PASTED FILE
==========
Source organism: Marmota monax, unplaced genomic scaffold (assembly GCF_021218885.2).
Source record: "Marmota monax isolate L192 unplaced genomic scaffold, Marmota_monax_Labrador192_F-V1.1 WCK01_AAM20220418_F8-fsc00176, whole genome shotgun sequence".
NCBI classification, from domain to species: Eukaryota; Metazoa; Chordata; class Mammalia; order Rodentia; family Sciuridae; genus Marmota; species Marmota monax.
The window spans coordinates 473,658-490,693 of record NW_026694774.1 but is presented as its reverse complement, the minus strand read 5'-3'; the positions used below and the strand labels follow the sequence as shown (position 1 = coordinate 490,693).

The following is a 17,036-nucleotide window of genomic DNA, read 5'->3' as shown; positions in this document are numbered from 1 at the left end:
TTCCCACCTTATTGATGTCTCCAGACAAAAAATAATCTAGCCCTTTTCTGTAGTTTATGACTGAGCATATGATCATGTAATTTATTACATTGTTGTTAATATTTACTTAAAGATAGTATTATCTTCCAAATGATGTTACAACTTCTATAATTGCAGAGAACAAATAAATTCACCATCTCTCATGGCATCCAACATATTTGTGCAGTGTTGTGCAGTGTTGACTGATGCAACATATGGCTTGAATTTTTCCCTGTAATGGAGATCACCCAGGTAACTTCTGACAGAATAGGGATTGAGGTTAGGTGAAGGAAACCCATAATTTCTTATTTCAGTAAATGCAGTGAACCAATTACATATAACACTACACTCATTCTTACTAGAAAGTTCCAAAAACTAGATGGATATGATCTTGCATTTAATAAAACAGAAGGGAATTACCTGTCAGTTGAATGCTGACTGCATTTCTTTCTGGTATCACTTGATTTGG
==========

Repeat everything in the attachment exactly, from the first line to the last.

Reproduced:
Source organism: Marmota monax, unplaced genomic scaffold (assembly GCF_021218885.2).
Source record: "Marmota monax isolate L192 unplaced genomic scaffold, Marmota_monax_Labrador192_F-V1.1 WCK01_AAM20220418_F8-fsc00176, whole genome shotgun sequence".
NCBI classification, from domain to species: Eukaryota; Metazoa; Chordata; class Mammalia; order Rodentia; family Sciuridae; genus Marmota; species Marmota monax.
The window spans coordinates 473,658-490,693 of record NW_026694774.1 but is presented as its reverse complement, the minus strand read 5'-3'; the positions used below and the strand labels follow the sequence as shown (position 1 = coordinate 490,693).

The following is a 17,036-nucleotide window of genomic DNA, read 5'->3' as shown; positions in this document are numbered from 1 at the left end:
TTCCCACCTTATTGATGTCTCCAGACAAAAAATAATCTAGCCCTTTTCTGTAGTTTATGACTGAGCATATGATCATGTAATTTATTACATTGTTGTTAATATTTACTTAAAGATAGTATTATCTTCCAAATGATGTTACAACTTCTATAATTGCAGAGAACAAATAAATTCACCATCTCTCATGGCATCCAACATATTTGTGCAGTGTTGTGCAGTGTTGACTGATGCAACATATGGCTTGAATTTTTCCCTGTAATGGAGATCACCCAGGTAACTTCTGACAGAATAGGGATTGAGGTTAGGTGAAGGAAACCCATAATTTCTTATTTCAGTAAATGCAGTGAACCAATTACATATAACACTACACTCATTCTTACTAGAAAGTTCCAAAAACTAGATGGATATGATCTTGCATTTAATAAAACAGAAGGGAATTACCTGTCAGTTGAATGCTGACTGCATTTCTTTCTGGTATCACTTGATTTGG